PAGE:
Location

Hall of Governors

Start Date

1-4-2016 10:00 AM

End Date

1-4-2016 12:00 PM

Description

The purpose of this study was to investigate the impact of Conductive Education (CE) on adults with chronic stroke, replicating and expanding upon the study at Cannon Hill House (CHH) by Brown et al. We hypothesized that completing the CE program would improve function and change neural connectivity. CE is a transdisciplinary, motor-learning based intervention which uses multiple facilitations including manual facilitation, equipment, rhythmic intention (a cadence facilitation), first person verbal articulation, and the group environment to impact a person’s motor learning and rehabilitation. An aim of this pilot study was to replicate and expanded upon a previous study examining the impact of CE as an intervention for adults with chronic stroke.

The location and severity of damage to the brain after a stroke influences the extent of functional limitations experienced by the stroke survivor. After injury, measurable physiological changes can be correlated with functional clinical measures. With physical rehabilitation interventions, functional impairments can be lessened, presumably through mechanisms of neuroplasticity. Thus a person’s participation may improve as a result of improved performance. Though interventions are often effective for restoring at least partial function for individuals with stroke, little is known about what underlies the positive results for specific interventions

Comments

Dr. Roberta O’Shea is a Professor of Physical Therapy in the College of Health and Human Services.

Share

COinS
 
Apr 1st, 10:00 AM Apr 1st, 12:00 PM

Impact of Conductive Education on Individuals with Stroke Syndrome

Hall of Governors

The purpose of this study was to investigate the impact of Conductive Education (CE) on adults with chronic stroke, replicating and expanding upon the study at Cannon Hill House (CHH) by Brown et al. We hypothesized that completing the CE program would improve function and change neural connectivity. CE is a transdisciplinary, motor-learning based intervention which uses multiple facilitations including manual facilitation, equipment, rhythmic intention (a cadence facilitation), first person verbal articulation, and the group environment to impact a person’s motor learning and rehabilitation. An aim of this pilot study was to replicate and expanded upon a previous study examining the impact of CE as an intervention for adults with chronic stroke.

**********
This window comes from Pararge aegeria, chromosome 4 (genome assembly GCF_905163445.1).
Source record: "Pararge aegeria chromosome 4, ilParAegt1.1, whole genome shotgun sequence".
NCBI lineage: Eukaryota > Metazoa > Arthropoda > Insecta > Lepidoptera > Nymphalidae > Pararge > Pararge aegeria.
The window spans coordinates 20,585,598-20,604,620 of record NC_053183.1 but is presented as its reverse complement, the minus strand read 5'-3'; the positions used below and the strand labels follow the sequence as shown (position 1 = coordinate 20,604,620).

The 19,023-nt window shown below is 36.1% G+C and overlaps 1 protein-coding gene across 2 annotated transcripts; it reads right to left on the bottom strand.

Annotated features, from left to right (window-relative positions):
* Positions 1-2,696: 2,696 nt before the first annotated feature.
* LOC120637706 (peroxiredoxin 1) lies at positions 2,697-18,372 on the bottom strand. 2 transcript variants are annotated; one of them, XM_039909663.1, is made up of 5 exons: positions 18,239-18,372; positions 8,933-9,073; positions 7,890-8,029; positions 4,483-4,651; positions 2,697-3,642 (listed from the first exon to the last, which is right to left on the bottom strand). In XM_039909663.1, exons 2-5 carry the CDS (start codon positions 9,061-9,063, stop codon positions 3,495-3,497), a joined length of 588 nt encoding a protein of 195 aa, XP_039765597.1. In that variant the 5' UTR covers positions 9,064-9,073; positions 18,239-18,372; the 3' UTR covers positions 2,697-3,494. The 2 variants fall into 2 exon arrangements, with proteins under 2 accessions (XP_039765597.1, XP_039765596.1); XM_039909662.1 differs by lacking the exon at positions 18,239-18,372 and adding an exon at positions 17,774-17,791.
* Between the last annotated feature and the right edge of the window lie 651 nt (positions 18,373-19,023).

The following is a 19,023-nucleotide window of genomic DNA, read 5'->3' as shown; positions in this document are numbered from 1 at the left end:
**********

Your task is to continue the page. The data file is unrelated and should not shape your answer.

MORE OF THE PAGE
The location and severity of damage to the brain after a stroke influences the extent of functional limitations experienced by the stroke survivor. After injury, measurable physiological changes can be correlated with functional clinical measures. With physical rehabilitation interventions, functional impairments can be lessened, presumably through mechanisms of neuroplasticity. Thus a person’s participation may improve as a result of improved performance. Though interventions are often effective for restoring at least partial function for individuals with stroke, little is known about what underlies the positive results for specific interventions

 

To view the content in your browser, please download Adobe Reader or, alternately,
you may Download the file to your hard drive.

NOTE: The latest versions of Adobe Reader do not support viewing PDF files within Firefox on Mac OS and if you are using a modern (Intel) Mac, there is no official plugin for viewing PDF files within the browser window.